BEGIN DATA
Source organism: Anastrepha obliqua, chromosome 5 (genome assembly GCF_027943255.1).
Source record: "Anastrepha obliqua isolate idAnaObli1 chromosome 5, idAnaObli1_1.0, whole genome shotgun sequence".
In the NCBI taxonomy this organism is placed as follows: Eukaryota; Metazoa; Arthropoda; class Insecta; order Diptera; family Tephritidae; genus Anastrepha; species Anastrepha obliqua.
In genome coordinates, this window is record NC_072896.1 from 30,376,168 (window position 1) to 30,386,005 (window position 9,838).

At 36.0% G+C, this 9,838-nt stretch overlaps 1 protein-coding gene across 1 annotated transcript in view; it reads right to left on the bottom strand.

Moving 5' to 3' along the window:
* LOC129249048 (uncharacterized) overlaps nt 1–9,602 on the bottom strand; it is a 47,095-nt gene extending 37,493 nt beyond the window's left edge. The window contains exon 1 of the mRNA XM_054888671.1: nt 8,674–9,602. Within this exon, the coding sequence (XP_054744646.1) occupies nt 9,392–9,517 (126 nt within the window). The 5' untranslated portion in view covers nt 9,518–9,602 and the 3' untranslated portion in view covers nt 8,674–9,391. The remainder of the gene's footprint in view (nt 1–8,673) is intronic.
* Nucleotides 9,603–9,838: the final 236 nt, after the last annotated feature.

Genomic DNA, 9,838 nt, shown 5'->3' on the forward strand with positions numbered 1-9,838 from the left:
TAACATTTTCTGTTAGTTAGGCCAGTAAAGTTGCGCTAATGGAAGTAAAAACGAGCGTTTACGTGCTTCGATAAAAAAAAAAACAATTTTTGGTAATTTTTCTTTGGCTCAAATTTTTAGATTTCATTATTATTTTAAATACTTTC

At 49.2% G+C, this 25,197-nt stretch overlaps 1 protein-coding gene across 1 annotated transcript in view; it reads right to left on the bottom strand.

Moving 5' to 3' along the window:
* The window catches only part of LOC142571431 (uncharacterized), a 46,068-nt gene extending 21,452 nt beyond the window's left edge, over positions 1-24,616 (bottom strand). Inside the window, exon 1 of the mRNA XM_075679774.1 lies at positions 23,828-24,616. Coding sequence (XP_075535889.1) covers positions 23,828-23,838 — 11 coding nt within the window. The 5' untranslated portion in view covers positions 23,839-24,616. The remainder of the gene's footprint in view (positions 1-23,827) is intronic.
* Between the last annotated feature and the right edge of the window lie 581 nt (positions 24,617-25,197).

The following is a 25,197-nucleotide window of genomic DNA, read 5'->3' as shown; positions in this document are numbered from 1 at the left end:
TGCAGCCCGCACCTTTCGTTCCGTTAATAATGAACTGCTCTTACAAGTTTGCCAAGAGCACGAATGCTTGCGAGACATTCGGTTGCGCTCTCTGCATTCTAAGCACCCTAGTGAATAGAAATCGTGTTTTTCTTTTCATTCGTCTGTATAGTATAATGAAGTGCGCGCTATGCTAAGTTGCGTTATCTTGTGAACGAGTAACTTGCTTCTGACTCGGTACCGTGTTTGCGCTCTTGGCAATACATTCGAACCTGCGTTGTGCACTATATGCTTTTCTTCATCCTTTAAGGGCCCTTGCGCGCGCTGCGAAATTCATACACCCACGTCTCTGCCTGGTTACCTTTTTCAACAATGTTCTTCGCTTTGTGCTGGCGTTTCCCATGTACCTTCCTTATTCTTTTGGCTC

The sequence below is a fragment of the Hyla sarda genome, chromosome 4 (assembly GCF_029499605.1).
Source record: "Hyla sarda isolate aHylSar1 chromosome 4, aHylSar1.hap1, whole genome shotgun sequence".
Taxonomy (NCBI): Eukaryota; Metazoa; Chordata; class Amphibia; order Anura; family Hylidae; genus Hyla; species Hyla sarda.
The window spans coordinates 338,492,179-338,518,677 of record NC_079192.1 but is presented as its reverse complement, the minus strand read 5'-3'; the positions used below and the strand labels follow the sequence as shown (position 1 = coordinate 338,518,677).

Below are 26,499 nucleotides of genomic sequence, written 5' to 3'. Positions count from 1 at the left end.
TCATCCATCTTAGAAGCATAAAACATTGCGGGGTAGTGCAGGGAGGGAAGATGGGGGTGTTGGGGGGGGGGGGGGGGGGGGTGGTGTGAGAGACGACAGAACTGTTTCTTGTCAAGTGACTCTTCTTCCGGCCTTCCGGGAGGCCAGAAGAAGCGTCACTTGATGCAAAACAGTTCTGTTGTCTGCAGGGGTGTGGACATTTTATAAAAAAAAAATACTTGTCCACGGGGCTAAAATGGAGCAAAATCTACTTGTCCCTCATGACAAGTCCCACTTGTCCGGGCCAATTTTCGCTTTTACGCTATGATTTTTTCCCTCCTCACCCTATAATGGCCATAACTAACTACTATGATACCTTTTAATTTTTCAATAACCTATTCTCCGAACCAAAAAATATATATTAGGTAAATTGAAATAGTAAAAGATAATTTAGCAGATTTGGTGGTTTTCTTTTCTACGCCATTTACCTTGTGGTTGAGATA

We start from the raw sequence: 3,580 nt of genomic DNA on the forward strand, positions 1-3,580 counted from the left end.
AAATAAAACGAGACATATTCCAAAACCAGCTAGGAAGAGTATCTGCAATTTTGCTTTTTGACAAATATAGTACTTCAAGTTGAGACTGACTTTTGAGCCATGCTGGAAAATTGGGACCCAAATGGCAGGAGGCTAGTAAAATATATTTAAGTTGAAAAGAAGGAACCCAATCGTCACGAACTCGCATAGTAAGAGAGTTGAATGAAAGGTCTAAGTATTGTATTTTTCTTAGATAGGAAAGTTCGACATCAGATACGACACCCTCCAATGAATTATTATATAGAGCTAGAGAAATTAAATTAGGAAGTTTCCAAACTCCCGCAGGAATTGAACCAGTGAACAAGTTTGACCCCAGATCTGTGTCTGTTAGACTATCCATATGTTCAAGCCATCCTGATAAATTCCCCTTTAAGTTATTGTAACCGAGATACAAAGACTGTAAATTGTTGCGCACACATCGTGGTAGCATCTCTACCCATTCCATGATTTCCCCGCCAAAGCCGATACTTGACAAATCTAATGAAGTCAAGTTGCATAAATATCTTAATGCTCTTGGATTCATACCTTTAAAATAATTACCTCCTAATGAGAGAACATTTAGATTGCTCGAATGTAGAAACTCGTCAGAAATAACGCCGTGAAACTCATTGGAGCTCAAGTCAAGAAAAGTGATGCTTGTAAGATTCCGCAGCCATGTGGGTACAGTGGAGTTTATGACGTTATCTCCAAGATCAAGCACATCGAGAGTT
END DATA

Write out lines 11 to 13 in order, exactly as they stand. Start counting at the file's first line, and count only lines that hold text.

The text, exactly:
At 49.2% G+C, this 25,197-nt stretch overlaps 1 protein-coding gene across 1 annotated transcript in view; it reads right to left on the bottom strand.

Moving 5' to 3' along the window:
* The window catches only part of LOC142571431 (uncharacterized), a 46,068-nt gene extending 21,452 nt beyond the window's left edge, over positions 1-24,616 (bottom strand). Inside the window, exon 1 of the mRNA XM_075679774.1 lies at positions 23,828-24,616. Coding sequence (XP_075535889.1) covers positions 23,828-23,838 — 11 coding nt within the window. The 5' untranslated portion in view covers positions 23,839-24,616. The remainder of the gene's footprint in view (positions 1-23,827) is intronic.